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Leadership Skills and Implementation

District Level Leadership: Grounding Consistent Messaging in Service

By Terry Wilhelm

In my introductory post on the topic of consistent messaging from districts to sites, I listed several roadblocks to good communication, including ambiguity about priorities at the district level. Site-level administrators and clerical staff often spend an inordinate amount of time and effort satisfying district-level bureaucratic demands, which drain time and energy from administrators’ attention to classroom instruction and the ability of site clerical staff to support them.

Correcting the modus operandi begins with district leadership

Righting this upside-down method begins with explicit clarification by district leadership that the priority of district-level departments is to serve and support the school sites, rather than the reverse.

Robert Greenleaf, renowned for his 1977 book Servant Leadership, also authored another, less well-known book titled The Institution as Servant. In this book, Greenleaf expands upon the theme of capacity to serve, the goal of creating a more caring world, and addressing the growing problems of institutions that he viewed as “often large, complex, powerful, impersonal, not always competent.”

Does strategic planning bring real change or just attractive posters?

Strategic planning has enjoyed a long era of great popularity in school districts. Much attention has been given to the development of mission/purpose/vision statements, lists of values, goals, and even group commitments. However, educators who have seen waves of these efforts result in manifestos printed on attractive posters, cubicle memos, and pocket cards — not to mention thick binders of highly detailed plans — may roll their eyes. Many times, the new mission, values, and commitments end up sliding off daily operational behavior in typical institutions like sticky food off Teflon.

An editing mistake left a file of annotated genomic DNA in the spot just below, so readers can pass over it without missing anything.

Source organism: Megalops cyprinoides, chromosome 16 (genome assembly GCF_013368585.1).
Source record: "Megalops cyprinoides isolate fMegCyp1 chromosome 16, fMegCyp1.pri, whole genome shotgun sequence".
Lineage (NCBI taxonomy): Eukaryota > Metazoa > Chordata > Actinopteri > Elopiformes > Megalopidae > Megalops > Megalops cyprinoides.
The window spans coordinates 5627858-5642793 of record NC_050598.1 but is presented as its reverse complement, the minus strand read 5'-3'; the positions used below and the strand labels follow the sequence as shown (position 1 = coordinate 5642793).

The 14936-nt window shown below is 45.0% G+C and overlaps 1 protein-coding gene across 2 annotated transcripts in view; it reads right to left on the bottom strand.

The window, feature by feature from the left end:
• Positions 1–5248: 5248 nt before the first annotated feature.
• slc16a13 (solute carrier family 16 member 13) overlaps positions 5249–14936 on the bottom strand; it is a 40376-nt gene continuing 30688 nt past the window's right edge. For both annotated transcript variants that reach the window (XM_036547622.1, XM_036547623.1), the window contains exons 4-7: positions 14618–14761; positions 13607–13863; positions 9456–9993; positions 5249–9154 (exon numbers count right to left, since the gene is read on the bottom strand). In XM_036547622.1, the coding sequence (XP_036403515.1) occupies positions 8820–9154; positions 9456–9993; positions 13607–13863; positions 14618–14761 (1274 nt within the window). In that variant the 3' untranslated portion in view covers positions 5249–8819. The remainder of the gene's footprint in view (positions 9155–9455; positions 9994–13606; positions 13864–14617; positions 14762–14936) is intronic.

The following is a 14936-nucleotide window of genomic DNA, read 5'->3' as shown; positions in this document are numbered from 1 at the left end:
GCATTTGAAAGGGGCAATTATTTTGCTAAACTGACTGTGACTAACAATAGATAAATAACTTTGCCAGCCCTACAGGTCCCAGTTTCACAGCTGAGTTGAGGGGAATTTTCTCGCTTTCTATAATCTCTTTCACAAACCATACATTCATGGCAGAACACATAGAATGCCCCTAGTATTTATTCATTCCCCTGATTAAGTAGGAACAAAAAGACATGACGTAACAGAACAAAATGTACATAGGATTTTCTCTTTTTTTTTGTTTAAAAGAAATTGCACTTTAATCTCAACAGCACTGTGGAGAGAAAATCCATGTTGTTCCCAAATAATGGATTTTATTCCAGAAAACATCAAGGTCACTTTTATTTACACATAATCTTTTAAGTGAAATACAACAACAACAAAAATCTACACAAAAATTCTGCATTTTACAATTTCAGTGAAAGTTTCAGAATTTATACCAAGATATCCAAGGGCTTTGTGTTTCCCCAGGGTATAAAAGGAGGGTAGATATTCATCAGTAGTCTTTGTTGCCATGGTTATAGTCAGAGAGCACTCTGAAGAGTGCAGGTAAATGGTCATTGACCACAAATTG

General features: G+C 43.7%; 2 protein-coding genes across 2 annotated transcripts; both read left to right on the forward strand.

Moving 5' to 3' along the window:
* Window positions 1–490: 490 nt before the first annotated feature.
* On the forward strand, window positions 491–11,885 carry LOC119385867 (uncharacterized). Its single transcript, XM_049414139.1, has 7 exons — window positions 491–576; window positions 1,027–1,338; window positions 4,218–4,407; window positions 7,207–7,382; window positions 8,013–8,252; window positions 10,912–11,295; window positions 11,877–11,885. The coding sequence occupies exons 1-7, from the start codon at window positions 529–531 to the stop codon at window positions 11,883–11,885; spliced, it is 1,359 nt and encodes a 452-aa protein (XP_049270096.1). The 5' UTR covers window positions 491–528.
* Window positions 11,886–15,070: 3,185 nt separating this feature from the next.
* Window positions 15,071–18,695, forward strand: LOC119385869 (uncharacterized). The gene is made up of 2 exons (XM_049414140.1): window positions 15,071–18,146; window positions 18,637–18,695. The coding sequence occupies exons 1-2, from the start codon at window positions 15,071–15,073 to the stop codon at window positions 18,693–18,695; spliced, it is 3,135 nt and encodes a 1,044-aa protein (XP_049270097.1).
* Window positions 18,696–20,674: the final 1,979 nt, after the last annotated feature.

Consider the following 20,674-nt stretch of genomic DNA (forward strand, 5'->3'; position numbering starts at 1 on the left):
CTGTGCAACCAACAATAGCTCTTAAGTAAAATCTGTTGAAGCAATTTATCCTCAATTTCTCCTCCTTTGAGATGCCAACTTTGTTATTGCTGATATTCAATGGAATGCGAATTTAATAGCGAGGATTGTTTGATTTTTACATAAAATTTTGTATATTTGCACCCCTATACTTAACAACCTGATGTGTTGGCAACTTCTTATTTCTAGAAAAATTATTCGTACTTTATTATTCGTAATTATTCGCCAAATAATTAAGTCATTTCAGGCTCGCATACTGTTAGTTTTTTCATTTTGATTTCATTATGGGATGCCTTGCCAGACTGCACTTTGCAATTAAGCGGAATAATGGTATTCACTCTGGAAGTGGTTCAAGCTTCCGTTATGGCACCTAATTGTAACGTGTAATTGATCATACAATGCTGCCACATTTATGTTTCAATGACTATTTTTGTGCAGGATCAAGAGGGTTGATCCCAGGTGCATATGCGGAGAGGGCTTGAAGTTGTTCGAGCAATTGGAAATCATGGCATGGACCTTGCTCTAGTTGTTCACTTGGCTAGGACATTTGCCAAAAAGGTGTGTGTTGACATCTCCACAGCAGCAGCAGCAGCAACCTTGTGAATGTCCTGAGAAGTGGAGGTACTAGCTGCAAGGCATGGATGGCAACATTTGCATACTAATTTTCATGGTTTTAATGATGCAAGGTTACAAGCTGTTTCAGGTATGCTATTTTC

That said, a written standard must be created in order for a district to improve service and support for schools. Otherwise, there is nothing to fall back on when changes are introduced and quickly challenged, as in, “We’ve never done it this way.” A sincere effort to reduce the bureaucratic burden on schools may necessitate extra work for district staff or a willingness to release certain layers of time-honored procedure and protocol — changes which may not be welcomed with open arms.

Set expectations & develop purpose statements with the whole staff

Taking a page from Thoreau — “Simplify, simplify” — once the expectation for this improvement is set at the top by the district superintendent, the work of developing simple purpose statements should encompass every district worker, from the Cabinet to the lowest-ranking technician or clerk. For best success, each workgroup must engage in this endeavor within a given time frame, such as four to six weeks.

For clarity, each workgroup should begin with the same question, such as, “How can we improve our service and support to schools?” Without a common focus, each group could easily develop complex, pleasing sets of statements that have nothing to do with the goal of reducing the bureaucratic burden to sites.

The final statements should be printed and prominently posted in the work areas.  This will provide ongoing cues – reminders – as well as a standard to refer back to when leaders begin to operationalize the written statements with procedural changes.

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